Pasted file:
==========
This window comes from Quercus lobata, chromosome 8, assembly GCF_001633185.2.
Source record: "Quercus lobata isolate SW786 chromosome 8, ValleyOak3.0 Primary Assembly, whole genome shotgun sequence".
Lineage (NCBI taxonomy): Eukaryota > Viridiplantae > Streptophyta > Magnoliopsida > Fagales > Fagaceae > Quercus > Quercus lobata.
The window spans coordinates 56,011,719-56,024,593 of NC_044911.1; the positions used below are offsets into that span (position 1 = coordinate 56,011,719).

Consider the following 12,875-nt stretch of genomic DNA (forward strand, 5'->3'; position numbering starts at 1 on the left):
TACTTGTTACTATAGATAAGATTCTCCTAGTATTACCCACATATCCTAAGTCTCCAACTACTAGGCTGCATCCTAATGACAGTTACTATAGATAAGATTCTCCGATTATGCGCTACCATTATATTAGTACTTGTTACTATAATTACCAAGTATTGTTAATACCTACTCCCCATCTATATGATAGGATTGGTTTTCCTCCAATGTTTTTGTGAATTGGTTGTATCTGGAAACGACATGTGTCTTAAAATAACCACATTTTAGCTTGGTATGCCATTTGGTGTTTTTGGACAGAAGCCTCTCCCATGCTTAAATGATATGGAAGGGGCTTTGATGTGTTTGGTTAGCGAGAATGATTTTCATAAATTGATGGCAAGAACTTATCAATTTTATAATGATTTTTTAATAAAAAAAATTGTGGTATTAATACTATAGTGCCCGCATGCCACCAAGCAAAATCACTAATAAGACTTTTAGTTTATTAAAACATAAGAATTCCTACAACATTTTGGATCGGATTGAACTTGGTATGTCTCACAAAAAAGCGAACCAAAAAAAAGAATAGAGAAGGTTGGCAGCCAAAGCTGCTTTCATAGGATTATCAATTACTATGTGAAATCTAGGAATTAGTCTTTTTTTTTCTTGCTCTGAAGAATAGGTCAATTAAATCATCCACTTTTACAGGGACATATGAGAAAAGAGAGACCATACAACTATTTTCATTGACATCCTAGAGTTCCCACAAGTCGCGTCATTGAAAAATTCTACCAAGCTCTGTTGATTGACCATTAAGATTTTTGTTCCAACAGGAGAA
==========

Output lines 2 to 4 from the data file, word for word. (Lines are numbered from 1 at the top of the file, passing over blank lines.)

Source record: "Quercus lobata isolate SW786 chromosome 8, ValleyOak3.0 Primary Assembly, whole genome shotgun sequence".
Lineage (NCBI taxonomy): Eukaryota > Viridiplantae > Streptophyta > Magnoliopsida > Fagales > Fagaceae > Quercus > Quercus lobata.
The window spans coordinates 56,011,719-56,024,593 of NC_044911.1; the positions used below are offsets into that span (position 1 = coordinate 56,011,719).